already said several times before, including reaffirmation of 
the centrality of the road map. 
 
IRAN: WAITING FOR THE IAEA 
-------------------------- 
 
5. (C)  In a single paragraph on Iran, the EU "stresses the 
Union's desire to move towards a closer relationship with 
Iran, on the basis of action by Iran to address the EU's 
concerns" on the nuclear program, terrorism, human rights and 
Iran's approach to the MEPP.  The Conclusions note that "the 
EU will continue discussion in light of IAEA DG El-Baradei's 
report and the outcome of the IAEA Board of Governors meeting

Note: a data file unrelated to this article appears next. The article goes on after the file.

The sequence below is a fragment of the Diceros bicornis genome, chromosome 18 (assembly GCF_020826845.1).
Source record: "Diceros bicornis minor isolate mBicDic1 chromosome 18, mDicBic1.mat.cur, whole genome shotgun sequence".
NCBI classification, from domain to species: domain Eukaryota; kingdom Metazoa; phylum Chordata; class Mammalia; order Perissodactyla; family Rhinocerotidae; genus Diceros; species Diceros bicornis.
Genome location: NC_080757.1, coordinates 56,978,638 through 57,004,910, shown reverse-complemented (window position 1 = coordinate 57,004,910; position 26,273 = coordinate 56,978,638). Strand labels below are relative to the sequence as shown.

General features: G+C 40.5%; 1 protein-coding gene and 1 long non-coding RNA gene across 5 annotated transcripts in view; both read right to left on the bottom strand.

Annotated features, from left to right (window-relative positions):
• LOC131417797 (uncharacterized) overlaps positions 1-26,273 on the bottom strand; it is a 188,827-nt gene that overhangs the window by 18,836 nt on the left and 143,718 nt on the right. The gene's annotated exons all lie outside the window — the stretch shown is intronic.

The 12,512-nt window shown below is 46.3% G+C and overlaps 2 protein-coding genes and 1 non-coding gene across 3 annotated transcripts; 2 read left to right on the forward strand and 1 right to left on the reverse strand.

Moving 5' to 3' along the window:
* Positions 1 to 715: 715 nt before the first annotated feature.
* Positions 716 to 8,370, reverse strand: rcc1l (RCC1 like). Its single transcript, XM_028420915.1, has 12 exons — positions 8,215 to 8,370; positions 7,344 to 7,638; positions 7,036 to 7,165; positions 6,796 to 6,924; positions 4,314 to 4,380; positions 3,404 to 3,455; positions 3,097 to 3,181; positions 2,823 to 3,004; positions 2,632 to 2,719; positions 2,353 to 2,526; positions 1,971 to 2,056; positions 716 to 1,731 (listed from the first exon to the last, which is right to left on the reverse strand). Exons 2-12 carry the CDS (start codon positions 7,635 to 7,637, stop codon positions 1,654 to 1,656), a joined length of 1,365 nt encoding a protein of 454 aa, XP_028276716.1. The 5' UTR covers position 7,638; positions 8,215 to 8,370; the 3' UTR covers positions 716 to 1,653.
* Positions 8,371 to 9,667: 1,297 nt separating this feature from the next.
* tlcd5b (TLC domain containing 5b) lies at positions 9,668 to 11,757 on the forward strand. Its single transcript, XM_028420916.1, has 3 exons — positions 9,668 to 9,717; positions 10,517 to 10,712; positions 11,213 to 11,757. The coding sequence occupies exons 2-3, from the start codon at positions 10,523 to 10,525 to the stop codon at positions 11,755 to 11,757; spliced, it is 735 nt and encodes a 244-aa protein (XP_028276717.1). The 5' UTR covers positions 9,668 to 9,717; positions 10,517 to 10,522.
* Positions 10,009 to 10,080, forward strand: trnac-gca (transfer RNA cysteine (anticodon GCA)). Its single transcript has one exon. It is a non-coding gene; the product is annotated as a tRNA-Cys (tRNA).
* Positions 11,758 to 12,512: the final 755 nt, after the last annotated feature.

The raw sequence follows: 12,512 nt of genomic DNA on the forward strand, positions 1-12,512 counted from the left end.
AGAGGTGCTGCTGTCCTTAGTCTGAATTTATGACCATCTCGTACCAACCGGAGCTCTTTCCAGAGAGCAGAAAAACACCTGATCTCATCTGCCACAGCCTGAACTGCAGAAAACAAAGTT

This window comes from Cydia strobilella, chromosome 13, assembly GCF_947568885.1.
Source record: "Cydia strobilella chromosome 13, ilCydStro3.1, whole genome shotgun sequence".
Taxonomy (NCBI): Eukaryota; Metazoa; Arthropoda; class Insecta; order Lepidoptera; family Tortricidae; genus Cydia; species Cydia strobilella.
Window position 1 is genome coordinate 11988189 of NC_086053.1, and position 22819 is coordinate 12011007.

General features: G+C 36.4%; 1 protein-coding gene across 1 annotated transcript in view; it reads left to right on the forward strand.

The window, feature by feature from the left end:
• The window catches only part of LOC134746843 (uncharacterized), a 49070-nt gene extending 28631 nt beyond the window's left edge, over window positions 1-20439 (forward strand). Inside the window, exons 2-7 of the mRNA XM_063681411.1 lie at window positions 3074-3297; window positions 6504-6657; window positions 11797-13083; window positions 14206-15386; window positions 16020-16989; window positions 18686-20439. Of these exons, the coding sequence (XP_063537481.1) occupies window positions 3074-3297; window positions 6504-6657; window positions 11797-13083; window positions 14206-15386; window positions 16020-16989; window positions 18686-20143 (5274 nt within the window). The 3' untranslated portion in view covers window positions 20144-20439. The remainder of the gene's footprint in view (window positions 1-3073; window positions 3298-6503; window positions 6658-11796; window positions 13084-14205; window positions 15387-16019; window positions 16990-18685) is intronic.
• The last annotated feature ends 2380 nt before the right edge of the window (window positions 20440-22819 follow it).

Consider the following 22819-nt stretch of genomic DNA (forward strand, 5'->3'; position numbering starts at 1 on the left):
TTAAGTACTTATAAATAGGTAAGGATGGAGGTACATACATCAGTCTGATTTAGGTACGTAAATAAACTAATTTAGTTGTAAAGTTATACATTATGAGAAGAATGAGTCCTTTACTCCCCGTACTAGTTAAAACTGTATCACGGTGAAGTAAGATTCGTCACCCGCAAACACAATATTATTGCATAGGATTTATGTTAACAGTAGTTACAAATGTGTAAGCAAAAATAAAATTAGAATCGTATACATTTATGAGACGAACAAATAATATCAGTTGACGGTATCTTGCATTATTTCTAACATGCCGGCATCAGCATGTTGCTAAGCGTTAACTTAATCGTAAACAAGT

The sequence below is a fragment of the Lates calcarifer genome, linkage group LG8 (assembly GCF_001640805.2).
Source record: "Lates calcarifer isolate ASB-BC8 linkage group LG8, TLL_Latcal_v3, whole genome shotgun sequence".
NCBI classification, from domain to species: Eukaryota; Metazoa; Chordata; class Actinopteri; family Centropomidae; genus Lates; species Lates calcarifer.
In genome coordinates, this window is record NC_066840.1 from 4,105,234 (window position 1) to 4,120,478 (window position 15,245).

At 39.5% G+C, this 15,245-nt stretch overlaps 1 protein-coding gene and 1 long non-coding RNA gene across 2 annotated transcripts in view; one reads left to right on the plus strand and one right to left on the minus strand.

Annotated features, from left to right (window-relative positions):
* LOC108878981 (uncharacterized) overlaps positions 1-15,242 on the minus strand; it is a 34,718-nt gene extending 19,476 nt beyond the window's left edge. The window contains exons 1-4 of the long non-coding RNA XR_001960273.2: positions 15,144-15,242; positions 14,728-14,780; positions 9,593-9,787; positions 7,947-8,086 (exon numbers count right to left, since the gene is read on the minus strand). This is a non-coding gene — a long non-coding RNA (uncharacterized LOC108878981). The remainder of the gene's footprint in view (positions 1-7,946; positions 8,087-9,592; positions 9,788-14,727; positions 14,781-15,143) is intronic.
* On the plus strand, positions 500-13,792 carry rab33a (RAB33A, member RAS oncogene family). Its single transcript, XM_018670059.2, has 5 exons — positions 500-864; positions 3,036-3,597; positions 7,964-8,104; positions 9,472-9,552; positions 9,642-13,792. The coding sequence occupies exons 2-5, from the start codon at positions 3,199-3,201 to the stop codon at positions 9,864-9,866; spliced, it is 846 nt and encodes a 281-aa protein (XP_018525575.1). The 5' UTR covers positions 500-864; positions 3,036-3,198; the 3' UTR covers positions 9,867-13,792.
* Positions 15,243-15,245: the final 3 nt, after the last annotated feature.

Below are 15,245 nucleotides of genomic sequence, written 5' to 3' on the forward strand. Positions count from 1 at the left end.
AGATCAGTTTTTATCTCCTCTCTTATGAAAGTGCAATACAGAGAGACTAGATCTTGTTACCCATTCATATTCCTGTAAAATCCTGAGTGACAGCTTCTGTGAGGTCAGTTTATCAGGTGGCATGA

currently taking place in Vienna."  (COMMENT: These brief 
Conclusions reflect the Irish Presidency's desire (REF A) to 
avoid serious discussion of the Iran issue among leaders at 
this juncture.  END COMMENT.) 
ESDP Planning Cell: Careful Instructions on Next Steps 
--------------------------------------------- --------- 
6. (C) The Conclusions include a remarkably detailed one-page 
section on "NATO/EU Consultation, Planning and Operations." 
The EU leaders ask High Rep Solana to work toward 
establishing SHAPE and NATO liaison arrangements by end 2004. 
 Heads also will agree to "work on establishing an operations 
centre" by 1 January 2006 at the latest.  In fairly 
restrictive terms, the text states "this will not be a 
standing HQ" and that national HQs remain the "main option" 
for "autonomous military operations."  The "objective" should